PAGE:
Jack was done with military life, but he was very busy. He founded the town of Everettsville, which was centered around a sulphur spring in the Rio Grande Valley that was going to be a spa to provide a healthy getaway. The town didn't last, and today it is listed in a book about Texas ghost towns. Then Jack did what probably came naturally and began a political career in Starr County, Texas. Between 1852 and his death in 1864, he was a county commissioner, district clerk, tax assessor, and assistant marshal and census enumerator for the 1860 federal census. Sometime after 1856, he sold the land in Aransas County, Texas. In 1862, he registered his allegiance to the Confederate States of America. Then he disappeared in April 1864. To this day no one is sure what happened or where his body is buried. The family story is that he was transporting prisoners to a jail somewhere and was murdered. I am still trying to find out what type of law enforcement he was in or where he was going when he disappeared.

 

Somehow, Antonia, a young widow with many children, traveled north to San Diego, Texas, which was well established by this time. Her son, John Fagan Everett and his wife Juanita Valdez, had my grandfather Ernesto Everett. Then he and my grandmother, Hilaria Rios, had my dad, Juan Everett. Antonia died in 1911 and is buried in San Diego, Texas. The tombstone has both her name and Captain Jack's, although she is buried alone. I'm sure it never occurred to her that nearly 100 years later she would have someone like me so interested in her story.

 

It was through Everett Generations that I was able to confirm Captain Jack's lineage back to Nathaniel. Jack's father John Fagan Everitt, was born to a John Everett and Sarah Fagan in North Carolina. The family moved to Georgia when John Fagan Everitt was an infant. After John Fagan Everitt's first marriage ended in divorce, he moved to Alabama, where he married Captain Jack's mother, Sarah Britton Hand. John Fagan Everitt's father, John Everett, fought in the American Revolution and then after the move to Georgia, began a life in politics by being one of the first justices of the peace appointed by the new Georgia legislature in 1796. John's parents were Nathaniel Everett and Elizabeth Bell, and his grandparents were Nathaniel Everett and Mary Mitchell Harrison of North Carolina.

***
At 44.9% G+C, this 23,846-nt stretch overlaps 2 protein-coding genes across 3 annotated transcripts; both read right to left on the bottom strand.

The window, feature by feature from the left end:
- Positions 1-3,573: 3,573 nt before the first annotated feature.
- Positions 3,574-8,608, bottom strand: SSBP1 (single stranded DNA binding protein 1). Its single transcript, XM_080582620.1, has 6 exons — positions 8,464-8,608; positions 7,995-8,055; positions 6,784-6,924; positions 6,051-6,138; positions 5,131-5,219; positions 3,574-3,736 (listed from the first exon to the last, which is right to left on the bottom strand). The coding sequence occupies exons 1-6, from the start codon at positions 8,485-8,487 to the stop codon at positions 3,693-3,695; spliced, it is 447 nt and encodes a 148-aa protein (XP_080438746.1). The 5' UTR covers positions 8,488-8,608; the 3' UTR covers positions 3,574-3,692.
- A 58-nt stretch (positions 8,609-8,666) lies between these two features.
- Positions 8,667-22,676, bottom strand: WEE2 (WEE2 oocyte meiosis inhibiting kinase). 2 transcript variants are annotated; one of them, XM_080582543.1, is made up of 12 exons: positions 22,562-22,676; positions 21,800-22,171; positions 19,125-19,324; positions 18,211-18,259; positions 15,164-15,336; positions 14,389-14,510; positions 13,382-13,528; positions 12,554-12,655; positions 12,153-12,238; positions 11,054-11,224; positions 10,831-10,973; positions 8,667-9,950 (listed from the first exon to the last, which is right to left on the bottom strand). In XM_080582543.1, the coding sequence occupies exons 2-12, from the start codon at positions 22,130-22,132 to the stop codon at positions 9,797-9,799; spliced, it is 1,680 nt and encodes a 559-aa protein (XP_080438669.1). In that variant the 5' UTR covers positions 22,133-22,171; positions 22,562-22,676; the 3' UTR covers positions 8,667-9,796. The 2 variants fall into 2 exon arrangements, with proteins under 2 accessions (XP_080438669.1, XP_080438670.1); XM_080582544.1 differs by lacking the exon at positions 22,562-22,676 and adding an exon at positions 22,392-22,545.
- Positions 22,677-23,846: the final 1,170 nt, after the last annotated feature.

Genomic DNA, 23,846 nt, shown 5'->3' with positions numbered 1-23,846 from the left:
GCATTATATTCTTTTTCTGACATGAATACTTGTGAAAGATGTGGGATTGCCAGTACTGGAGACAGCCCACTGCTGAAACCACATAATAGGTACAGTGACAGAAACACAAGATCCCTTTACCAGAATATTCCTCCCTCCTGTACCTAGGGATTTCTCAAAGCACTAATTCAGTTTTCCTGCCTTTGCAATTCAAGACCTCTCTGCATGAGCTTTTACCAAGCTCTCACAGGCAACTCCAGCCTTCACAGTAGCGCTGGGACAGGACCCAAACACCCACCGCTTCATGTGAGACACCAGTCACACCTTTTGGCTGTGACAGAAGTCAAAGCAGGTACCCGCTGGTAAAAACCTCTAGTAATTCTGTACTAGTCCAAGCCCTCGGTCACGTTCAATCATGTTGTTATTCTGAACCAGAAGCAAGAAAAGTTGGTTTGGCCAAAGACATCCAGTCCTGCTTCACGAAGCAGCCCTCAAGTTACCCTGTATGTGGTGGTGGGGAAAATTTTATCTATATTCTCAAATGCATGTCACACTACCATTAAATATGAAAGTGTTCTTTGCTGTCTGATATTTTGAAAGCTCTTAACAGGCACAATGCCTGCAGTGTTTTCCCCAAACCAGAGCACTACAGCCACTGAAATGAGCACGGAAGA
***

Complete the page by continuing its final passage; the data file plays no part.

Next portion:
I moved back to Corpus Christi after college graduation in 1987. In 1992, I moved to my present home in north Texas, 500 miles away, with no family here except my husband. It seems I have inherited that Everett sense of adventure and willingness to travel to uncharted places. My roots go from North Carolina to Georgia, Alabama to Texas, and from Mexico/New Spain back to Texas. Over the years I lost the little paperback that got me started on my genealogy journey, but the people I have met along the way have given me more than I could ever fit into that book. I recently found out that one of my cousin's sons lives not too far from me. I've never met him, but if he looks like an Everett, I am sure I will spot him a mile away.